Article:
CSC 241 Lab 8

Submission:  Submit the python or text file that contains all your answers to the submission folder for this lab by the end of the lab. To simplify Drew's (our tutor) work, please include your name and the number of the lab at the top of the file (if you're submitting a Python file, use comments: start the line with a #).

Grading: see the grading criteria for lab assignments.

1. (More loops) You want to find the longest word in a novel. Implement a function long_word(name) that finds the longest word in a file named name. We'll do this in two steps (write separate functions for each so you can go back and compare, call them long_worda, and long_wordb). You can test with innocents.txt or stranger.txt or any of the other examples we saw earlier.

a) Read the file as a string, remove punctuation using the strip(s) function shown below, and split the string into words. Then go through all the words, and find the length of the longest one, and return its length.

Use a strip() function like the following to remove punctuation from the text to get more accurate results.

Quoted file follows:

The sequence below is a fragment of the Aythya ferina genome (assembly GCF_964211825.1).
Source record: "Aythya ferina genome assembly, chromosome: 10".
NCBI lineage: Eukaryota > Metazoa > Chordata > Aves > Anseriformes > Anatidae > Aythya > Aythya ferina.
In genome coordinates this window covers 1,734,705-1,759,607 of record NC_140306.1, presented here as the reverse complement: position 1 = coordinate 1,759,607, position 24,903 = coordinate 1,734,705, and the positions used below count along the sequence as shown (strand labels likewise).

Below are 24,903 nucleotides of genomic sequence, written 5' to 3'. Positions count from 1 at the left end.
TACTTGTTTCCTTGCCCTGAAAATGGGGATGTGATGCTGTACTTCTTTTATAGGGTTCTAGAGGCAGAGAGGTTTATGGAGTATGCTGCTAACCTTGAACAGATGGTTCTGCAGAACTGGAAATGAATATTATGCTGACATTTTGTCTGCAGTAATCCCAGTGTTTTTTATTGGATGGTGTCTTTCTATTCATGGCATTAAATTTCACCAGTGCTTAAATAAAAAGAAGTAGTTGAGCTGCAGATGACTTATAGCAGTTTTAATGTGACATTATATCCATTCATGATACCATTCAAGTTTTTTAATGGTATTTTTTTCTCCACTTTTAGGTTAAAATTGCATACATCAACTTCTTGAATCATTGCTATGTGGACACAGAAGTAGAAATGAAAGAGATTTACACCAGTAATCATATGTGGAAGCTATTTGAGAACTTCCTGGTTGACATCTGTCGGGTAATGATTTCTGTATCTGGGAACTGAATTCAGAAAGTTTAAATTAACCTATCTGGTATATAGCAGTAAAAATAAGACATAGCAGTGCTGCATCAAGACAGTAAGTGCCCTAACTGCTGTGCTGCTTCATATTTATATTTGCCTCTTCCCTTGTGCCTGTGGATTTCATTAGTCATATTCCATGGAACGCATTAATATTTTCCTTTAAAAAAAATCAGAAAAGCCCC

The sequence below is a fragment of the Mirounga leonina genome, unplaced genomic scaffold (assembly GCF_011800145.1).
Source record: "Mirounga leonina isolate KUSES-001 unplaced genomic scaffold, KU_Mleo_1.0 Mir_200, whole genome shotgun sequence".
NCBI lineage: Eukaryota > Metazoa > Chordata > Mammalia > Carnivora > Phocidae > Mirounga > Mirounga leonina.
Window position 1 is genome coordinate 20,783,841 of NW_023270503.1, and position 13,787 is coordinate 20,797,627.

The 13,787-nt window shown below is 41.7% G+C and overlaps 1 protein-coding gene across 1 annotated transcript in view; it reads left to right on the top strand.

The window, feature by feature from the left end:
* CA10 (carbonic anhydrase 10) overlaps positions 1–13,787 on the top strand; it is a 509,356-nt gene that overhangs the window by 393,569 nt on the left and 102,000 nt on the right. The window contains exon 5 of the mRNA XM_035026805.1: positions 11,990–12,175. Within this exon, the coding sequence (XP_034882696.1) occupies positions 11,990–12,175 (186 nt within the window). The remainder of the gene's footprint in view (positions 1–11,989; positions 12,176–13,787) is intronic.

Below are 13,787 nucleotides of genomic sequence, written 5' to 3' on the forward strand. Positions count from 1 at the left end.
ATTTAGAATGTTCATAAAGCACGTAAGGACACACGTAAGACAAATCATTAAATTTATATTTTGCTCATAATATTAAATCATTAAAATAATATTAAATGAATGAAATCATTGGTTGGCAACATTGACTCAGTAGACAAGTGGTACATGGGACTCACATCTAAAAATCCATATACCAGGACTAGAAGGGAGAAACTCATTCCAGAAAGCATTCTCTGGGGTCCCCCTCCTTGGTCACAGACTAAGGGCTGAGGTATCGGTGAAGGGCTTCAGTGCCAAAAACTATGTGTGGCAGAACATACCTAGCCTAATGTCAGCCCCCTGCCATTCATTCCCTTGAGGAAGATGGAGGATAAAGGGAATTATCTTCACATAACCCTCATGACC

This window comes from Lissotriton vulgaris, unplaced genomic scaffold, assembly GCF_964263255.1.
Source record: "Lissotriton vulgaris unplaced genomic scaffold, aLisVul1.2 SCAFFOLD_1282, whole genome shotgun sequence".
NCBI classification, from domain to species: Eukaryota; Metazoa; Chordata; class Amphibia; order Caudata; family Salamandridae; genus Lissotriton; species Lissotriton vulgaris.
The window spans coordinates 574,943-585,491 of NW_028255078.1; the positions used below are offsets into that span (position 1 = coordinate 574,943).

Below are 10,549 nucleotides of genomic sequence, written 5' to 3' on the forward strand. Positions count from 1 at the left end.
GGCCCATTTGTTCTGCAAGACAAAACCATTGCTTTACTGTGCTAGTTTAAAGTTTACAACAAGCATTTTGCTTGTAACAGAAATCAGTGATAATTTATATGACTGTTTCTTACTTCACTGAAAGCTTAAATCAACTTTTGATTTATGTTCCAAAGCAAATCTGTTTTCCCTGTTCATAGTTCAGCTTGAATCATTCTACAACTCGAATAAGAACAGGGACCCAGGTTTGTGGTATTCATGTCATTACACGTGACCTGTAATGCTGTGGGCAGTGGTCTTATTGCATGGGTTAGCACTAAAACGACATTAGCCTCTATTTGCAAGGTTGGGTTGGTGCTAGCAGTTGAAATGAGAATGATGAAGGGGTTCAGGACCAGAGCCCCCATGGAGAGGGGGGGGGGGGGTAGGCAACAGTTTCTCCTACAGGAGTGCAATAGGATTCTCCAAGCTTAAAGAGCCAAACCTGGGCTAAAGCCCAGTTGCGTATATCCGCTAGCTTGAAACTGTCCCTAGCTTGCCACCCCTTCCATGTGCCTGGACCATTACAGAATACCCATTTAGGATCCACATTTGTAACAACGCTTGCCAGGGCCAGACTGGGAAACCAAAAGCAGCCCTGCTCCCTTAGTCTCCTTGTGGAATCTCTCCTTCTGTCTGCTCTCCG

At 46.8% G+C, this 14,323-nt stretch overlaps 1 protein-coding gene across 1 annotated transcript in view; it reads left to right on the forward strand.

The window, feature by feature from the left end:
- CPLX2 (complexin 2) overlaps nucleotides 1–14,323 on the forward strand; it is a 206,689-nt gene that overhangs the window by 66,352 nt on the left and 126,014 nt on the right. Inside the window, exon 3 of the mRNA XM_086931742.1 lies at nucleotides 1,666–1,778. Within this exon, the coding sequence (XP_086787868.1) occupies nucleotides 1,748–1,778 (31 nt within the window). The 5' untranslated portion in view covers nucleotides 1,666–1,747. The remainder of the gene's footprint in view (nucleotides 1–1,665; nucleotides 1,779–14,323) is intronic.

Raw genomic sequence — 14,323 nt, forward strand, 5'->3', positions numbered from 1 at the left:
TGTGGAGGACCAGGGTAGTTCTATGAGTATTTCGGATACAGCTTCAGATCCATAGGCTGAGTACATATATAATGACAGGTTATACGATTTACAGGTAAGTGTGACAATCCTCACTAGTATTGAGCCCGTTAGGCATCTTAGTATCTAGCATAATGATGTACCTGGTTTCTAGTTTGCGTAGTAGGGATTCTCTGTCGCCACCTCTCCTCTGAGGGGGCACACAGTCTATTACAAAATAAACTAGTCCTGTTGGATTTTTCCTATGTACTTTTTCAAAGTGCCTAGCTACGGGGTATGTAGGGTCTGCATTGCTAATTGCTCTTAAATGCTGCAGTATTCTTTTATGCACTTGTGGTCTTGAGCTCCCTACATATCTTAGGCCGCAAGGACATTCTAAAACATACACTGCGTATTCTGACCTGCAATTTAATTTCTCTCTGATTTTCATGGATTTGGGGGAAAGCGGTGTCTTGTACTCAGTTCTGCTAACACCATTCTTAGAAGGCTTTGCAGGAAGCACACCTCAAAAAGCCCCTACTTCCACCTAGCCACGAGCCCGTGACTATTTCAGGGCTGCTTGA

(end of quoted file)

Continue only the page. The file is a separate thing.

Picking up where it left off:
Hint: since length is always positive, there is no problem with starting the maxlength at 0.

b) Return both the length of the longestword as well as the longest word itself. (Return them as a list of two elements.e.g return [maxl, mword] if maxl is the length of your longest word, and mword is that longest word.)

2. (Images) Write a function flip(iname) that takes the image named iname, and flips it along the diagonal, so rows become columns, and columns become rows (note that this also changes the height and width of the picture). For results on running flip on our test-files Eiffel.jpg and Meidner.jpg, see flip_Eiffel.jpg and flip_Meidner.jpg .

3. (2-Dimensional Lists) Write a function find(lst, item) that searches a 2-dimensional list for occurrences of item, and reports all such occurrences, by printing (for each occurrence) the position of the item in the sublist, and the position of the sublist in the list lst. Make the output look similar to the output below.

Marcus Schaefer
Last updated: May 20th, 2019.